Chapter 25. Improvement Approaches

A. van der Wiele, J. D. van Iwaarden, B. G. Dale and A. R. T. Williams

Introduction

The earlier chapters in this part 3 of the volume have explained the use of various specific systems, tools and techniques. This chapter builds on the previous chapters by comparing and examining five improvement approaches: total quality management (TQM), total productive maintenance (TPM), business process re-engineering (BPR), six sigma, and lean management. The argument is made that approaches such as TQM and TPM tend to focus on the desired end-state whereas BPR and six sigma lay more emphasis on what an organization must do in order to achieve the desired end-state. It is also pointed out that many of the principles, tools and techniques in each of the approaches are timeless and that all approaches are useful but need to be treated with caution, and that the replacement improvement approach theory advocated by some management consultants and academics is wasteful of an organization's resources and fails to build on synergy of past experiences.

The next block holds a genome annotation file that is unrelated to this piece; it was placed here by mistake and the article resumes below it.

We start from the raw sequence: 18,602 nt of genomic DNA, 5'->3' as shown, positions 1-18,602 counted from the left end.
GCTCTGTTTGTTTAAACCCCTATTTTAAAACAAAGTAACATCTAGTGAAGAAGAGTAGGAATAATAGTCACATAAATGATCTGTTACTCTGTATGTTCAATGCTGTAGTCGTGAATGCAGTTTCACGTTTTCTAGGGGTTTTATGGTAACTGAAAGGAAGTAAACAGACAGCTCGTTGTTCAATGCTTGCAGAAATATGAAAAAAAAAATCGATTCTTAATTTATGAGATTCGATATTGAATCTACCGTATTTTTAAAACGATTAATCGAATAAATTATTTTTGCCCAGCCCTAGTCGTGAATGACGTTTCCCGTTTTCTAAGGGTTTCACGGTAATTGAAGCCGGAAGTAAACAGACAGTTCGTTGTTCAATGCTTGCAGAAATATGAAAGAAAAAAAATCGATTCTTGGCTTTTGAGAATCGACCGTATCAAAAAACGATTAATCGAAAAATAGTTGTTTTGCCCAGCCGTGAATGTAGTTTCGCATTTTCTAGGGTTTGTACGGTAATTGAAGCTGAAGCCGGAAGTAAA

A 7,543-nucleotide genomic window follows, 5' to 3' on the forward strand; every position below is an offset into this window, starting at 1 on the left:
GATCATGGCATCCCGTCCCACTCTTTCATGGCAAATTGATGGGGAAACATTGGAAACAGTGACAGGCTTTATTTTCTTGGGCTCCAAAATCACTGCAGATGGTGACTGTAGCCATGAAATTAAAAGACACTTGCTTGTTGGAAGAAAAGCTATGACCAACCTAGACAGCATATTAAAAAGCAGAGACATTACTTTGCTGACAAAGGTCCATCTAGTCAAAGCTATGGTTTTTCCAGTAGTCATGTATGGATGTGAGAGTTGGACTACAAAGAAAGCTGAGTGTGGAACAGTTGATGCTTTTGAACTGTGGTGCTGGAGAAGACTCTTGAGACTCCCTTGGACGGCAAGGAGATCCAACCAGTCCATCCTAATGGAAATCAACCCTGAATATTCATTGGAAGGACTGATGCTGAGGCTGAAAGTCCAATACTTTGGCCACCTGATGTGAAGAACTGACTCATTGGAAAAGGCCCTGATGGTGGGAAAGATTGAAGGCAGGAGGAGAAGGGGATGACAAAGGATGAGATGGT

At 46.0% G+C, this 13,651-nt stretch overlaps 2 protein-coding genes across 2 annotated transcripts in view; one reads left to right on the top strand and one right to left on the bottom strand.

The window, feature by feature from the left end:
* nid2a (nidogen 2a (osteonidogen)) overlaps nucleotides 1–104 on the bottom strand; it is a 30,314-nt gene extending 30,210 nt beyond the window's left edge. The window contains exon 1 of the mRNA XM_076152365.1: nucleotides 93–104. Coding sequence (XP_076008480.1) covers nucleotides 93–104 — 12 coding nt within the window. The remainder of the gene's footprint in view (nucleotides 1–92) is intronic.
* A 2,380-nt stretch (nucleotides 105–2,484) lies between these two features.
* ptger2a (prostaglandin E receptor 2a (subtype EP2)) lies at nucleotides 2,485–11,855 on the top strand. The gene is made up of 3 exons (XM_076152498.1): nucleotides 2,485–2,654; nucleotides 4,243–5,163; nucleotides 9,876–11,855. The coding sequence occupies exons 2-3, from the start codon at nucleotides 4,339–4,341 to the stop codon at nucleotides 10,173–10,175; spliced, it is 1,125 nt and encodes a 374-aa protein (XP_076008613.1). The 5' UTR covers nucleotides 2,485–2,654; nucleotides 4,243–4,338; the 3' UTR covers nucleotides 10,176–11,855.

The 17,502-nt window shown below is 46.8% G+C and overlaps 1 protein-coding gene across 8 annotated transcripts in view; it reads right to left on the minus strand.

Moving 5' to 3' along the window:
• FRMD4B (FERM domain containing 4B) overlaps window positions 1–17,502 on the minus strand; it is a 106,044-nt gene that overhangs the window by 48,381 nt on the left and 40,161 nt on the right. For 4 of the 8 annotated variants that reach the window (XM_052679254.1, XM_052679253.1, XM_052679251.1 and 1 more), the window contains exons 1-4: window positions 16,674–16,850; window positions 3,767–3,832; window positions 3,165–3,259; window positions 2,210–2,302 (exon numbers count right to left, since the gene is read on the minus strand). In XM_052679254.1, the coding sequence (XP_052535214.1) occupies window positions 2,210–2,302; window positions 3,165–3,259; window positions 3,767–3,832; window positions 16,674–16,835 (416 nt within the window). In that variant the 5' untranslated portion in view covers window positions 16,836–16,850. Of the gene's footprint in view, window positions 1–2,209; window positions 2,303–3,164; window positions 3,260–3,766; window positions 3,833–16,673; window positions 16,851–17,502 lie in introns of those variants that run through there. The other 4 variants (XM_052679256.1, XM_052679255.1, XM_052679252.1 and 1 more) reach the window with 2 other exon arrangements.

Five Modern Improvement Approaches

This chapter is a revised version of a paper published initially in the International Journal of Productivity and Quality Management, 2006, 1(4), 363–78.

The continuous elimination of errors, defects and waste and their associated value-adding activities to improve the quality of products and services is essential for all organizations, irrespective of their size, product/service offerings ...

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